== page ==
Cramped. Busy. Less-than-tidy. Maybe even disheveled. What’s a school-based therapist or special education teacher to do when the duties are ginormous and clear – and the classroom is, well…not exactly that? Therapeutic and special education staff face unique organizational challenges, and often seek creative ways to work within a limited workspace and budget.
Creating an organized classroom is fundamentally different than “tidying” – at least according to Marie Kondo, the world-famous Japanese cleaning consultant and best-selling author of The Life Changing Magic of Tidying Up. There’s a three month-long waiting list for her services, and despite her home focus, austere tone, oft-bizarre philosophy (folding socks the wrong way is a “fatal” mistake), and eyebrow-raising rituals (like greeting houses with her name, street address and an appeal for help) there are principles that school-based therapists and special education teachers alike can follow and learn from to create the ultimate organized classroom.
Begin at the Beginning: Get Motivated.
To create an organized classroom, it’s imperative to get motivated and thus, committed to tidying, one step at a time. A condition of the possibility of passionate motivation is belief that you can do it…yes, you, even amid the limited resources, time and the everyday demands you encounter in your special education teacher or therapist job!
“Having devoted more than 80 percent of my life to this subject, I know that tidying can transform your life,” Kondo writes. The world often objects to such lofty claims of expertise and transformation: “Too good to be true!” When we rehearse and agree with such an objection, do we really know what we’re saying? And do we realize the cost of such defeatist thinking? That common phrase doubles over with covert (and rather insidious) messages: “if it’s good, it’s not true” and “if it’s true, it’s not good.” Without realizing that the true and the good are bound together, we’re susceptible to skeptically insulate ourselves against disappointment, and get snared into a whirlpool of frustration-inertia-frustration. Both common sense and research indicate disorderly environments breed mental clutter – head trash, in laymen’s terms. To begin tidying, trash all overwhelmed defeatism and say: “it sounds so good it must be true!”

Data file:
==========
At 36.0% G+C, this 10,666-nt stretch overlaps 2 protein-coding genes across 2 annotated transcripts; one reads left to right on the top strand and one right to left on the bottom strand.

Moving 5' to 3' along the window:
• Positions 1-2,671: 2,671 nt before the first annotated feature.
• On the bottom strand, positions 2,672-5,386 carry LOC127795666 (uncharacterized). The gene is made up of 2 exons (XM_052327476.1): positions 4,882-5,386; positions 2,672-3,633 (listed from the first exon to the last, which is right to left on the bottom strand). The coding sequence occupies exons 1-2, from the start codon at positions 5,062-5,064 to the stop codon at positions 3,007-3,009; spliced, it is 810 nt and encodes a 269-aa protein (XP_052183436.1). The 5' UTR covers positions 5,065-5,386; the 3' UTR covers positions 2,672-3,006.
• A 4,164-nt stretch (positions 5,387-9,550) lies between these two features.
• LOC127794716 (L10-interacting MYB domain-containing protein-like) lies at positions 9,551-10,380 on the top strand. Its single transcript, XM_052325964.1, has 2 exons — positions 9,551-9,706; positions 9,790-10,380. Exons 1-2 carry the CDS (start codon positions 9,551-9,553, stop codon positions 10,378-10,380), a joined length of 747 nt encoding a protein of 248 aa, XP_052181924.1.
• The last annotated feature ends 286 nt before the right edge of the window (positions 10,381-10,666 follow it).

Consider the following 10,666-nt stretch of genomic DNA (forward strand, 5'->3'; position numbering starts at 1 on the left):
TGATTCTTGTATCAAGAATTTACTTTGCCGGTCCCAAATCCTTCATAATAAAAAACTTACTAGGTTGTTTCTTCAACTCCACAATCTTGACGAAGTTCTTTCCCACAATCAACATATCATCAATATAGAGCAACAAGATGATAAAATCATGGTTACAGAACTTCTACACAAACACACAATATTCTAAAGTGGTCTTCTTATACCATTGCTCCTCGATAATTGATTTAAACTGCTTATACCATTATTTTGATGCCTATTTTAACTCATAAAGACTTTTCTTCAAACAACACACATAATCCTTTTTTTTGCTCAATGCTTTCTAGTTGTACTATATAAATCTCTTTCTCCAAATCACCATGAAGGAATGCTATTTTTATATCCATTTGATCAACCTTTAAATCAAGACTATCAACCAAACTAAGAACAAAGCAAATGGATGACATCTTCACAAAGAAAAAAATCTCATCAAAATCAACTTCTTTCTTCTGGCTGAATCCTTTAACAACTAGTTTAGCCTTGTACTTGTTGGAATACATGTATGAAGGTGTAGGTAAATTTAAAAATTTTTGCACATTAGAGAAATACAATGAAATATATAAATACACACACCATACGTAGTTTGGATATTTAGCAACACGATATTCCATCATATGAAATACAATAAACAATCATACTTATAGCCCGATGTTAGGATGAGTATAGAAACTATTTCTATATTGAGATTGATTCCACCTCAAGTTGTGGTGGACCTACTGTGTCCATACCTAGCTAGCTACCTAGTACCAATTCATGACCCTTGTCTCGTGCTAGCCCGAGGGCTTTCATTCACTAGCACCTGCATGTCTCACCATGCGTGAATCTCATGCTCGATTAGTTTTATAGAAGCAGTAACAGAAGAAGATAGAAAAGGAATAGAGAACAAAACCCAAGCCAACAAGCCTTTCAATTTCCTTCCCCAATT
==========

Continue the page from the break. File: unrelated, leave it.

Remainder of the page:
For example1, the January 2011 issue of The Journal of Neuroscience included results of a study concluding that, based on fMRI and other brain-response mapping tools, a cluttered space puts restrictions on your ability to focus. To transfer this to the classroom: if your classroom or workspace is disorganized, your productivity and the progress of students on your caseload may suffer unpleasant consequences.